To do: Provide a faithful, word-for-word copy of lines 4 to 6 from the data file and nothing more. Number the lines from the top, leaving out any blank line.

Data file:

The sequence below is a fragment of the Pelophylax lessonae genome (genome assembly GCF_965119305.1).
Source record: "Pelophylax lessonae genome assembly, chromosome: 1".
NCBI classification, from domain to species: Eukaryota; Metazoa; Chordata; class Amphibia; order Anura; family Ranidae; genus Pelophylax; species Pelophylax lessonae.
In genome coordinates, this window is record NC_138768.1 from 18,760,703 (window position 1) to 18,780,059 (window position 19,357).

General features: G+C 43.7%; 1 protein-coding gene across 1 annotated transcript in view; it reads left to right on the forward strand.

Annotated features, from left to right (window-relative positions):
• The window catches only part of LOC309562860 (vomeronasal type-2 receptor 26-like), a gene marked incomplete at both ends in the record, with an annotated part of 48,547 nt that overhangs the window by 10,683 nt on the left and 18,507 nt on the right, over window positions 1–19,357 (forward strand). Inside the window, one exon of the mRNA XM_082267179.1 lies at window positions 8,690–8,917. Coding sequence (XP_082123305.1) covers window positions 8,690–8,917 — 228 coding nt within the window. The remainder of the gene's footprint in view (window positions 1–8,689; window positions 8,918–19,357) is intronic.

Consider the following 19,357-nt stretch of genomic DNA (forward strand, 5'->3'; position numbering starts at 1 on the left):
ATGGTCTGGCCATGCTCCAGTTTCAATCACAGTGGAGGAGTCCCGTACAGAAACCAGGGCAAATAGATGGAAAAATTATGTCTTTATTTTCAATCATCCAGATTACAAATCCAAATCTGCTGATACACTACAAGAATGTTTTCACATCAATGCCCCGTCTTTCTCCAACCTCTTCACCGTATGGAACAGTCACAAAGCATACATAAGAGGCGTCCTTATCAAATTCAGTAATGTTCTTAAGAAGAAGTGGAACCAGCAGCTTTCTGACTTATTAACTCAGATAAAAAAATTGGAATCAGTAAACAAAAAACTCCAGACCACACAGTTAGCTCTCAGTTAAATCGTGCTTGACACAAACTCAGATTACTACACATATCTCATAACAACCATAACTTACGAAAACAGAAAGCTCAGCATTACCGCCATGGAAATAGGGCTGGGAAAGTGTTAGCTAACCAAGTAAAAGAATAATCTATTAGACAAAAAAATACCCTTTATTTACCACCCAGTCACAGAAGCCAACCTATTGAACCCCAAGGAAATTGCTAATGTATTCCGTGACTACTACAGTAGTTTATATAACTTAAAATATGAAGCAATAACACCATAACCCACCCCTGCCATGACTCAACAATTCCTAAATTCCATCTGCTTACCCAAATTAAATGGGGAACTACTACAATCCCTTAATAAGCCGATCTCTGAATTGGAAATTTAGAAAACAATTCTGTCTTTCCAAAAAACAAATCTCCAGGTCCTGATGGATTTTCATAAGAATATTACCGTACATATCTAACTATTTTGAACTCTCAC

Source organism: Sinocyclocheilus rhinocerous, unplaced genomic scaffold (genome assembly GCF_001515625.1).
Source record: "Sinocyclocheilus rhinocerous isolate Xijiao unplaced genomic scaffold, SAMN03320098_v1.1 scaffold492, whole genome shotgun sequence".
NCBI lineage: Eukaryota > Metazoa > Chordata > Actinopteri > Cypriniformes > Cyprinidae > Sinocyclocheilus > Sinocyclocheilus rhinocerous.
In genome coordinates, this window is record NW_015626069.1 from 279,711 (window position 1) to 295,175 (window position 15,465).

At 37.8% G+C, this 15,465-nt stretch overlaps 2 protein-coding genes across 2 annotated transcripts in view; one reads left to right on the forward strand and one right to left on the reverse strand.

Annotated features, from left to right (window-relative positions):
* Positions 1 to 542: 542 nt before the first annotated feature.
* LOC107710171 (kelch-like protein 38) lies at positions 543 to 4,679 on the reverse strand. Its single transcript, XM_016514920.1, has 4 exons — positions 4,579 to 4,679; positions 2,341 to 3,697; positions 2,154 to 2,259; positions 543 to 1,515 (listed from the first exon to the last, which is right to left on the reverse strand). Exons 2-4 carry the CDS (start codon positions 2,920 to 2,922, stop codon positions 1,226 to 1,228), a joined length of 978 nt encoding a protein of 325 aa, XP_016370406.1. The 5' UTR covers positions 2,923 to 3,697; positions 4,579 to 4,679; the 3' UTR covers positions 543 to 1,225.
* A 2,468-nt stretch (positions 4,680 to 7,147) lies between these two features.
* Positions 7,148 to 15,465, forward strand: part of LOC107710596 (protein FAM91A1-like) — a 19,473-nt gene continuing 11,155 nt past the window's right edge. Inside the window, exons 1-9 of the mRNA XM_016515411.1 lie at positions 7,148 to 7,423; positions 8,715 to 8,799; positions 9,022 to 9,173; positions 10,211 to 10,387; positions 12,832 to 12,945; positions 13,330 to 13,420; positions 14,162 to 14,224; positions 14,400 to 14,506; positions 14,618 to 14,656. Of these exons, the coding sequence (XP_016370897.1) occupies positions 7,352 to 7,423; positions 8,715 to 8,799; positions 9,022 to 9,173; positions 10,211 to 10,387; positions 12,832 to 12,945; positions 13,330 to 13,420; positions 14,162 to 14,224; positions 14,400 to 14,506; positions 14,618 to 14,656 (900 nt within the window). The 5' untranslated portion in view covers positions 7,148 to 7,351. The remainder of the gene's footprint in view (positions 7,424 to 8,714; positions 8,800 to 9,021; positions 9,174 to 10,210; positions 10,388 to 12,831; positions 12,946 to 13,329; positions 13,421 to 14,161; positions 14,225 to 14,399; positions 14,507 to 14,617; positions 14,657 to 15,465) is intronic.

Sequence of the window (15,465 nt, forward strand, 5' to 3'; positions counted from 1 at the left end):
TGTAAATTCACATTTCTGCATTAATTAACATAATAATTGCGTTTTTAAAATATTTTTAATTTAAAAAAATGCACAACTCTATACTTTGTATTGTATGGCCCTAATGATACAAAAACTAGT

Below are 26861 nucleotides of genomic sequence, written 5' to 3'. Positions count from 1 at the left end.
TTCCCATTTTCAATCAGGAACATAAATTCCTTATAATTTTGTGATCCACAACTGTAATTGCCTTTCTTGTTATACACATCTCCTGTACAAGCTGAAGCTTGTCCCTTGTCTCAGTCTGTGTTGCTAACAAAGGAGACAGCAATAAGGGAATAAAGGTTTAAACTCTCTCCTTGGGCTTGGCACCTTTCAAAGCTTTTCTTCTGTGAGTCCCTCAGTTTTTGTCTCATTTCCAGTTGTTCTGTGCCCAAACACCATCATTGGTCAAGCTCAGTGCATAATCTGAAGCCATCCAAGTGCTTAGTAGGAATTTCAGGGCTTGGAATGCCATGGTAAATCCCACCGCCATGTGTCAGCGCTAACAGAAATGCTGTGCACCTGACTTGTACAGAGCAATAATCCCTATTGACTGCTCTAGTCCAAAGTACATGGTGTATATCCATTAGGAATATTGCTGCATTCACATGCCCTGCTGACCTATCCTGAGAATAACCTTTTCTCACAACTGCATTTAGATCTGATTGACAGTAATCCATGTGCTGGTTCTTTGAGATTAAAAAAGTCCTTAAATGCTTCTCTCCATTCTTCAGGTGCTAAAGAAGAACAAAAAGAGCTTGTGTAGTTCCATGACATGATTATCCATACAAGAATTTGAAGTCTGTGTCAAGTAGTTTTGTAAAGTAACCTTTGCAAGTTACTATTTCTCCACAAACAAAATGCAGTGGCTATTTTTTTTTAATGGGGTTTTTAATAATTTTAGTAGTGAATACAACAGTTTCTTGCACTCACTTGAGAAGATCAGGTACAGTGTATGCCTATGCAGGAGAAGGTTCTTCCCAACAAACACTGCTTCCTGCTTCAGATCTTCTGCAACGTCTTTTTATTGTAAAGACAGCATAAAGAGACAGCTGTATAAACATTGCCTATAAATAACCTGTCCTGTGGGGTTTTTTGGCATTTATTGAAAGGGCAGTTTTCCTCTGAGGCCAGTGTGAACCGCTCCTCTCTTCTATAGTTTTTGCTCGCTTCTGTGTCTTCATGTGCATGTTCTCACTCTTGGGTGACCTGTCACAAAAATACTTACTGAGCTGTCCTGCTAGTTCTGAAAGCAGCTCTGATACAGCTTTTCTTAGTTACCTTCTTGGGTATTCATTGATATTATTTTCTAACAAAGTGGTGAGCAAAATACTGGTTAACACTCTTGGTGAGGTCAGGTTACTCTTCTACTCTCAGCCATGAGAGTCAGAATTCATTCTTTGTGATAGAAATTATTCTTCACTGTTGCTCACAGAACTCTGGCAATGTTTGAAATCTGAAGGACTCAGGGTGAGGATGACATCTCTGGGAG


In genome coordinates, this window is record NC_138768.1 from 18,760,703 (window position 1) to 18,780,059 (window position 19,357).

General features: G+C 43.7%; 1 protein-coding gene across 1 annotated transcript in view; it reads left to right on the forward strand.

Annotated features, from left to right (window-relative positions):